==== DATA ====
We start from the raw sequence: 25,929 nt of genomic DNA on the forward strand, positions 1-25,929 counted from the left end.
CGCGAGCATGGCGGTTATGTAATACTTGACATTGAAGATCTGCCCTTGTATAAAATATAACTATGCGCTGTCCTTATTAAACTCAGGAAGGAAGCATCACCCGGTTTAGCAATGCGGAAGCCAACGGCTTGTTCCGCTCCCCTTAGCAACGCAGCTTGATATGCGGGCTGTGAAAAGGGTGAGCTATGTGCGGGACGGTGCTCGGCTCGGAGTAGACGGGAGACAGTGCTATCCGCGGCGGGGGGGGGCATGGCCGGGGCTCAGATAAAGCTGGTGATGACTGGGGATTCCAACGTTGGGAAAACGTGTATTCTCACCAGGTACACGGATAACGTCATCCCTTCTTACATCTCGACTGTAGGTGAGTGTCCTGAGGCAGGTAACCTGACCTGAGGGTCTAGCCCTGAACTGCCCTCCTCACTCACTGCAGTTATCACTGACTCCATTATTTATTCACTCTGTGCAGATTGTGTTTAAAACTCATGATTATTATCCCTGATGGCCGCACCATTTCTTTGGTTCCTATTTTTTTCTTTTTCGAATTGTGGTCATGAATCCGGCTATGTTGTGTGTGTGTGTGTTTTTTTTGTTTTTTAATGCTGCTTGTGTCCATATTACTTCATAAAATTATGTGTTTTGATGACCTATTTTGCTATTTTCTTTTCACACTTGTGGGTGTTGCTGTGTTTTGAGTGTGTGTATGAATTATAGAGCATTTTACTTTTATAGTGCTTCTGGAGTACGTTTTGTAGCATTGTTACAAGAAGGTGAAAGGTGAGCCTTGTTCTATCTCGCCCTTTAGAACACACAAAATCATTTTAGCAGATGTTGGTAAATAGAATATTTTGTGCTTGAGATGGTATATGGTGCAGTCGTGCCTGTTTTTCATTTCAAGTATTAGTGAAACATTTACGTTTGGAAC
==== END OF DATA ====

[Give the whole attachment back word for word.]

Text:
We start from the raw sequence: 25,929 nt of genomic DNA on the forward strand, positions 1-25,929 counted from the left end.
CGCGAGCATGGCGGTTATGTAATACTTGACATTGAAGATCTGCCCTTGTATAAAATATAACTATGCGCTGTCCTTATTAAACTCAGGAAGGAAGCATCACCCGGTTTAGCAATGCGGAAGCCAACGGCTTGTTCCGCTCCCCTTAGCAACGCAGCTTGATATGCGGGCTGTGAAAAGGGTGAGCTATGTGCGGGACGGTGCTCGGCTCGGAGTAGACGGGAGACAGTGCTATCCGCGGCGGGGGGGGGCATGGCCGGGGCTCAGATAAAGCTGGTGATGACTGGGGATTCCAACGTTGGGAAAACGTGTATTCTCACCAGGTACACGGATAACGTCATCCCTTCTTACATCTCGACTGTAGGTGAGTGTCCTGAGGCAGGTAACCTGACCTGAGGGTCTAGCCCTGAACTGCCCTCCTCACTCACTGCAGTTATCACTGACTCCATTATTTATTCACTCTGTGCAGATTGTGTTTAAAACTCATGATTATTATCCCTGATGGCCGCACCATTTCTTTGGTTCCTATTTTTTTCTTTTTCGAATTGTGGTCATGAATCCGGCTATGTTGTGTGTGTGTGTGTTTTTTTTGTTTTTTAATGCTGCTTGTGTCCATATTACTTCATAAAATTATGTGTTTTGATGACCTATTTTGCTATTTTCTTTTCACACTTGTGGGTGTTGCTGTGTTTTGAGTGTGTGTATGAATTATAGAGCATTTTACTTTTATAGTGCTTCTGGAGTACGTTTTGTAGCATTGTTACAAGAAGGTGAAAGGTGAGCCTTGTTCTATCTCGCCCTTTAGAACACACAAAATCATTTTAGCAGATGTTGGTAAATAGAATATTTTGTGCTTGAGATGGTATATGGTGCAGTCGTGCCTGTTTTTCATTTCAAGTATTAGTGAAACATTTACGTTTGGAAC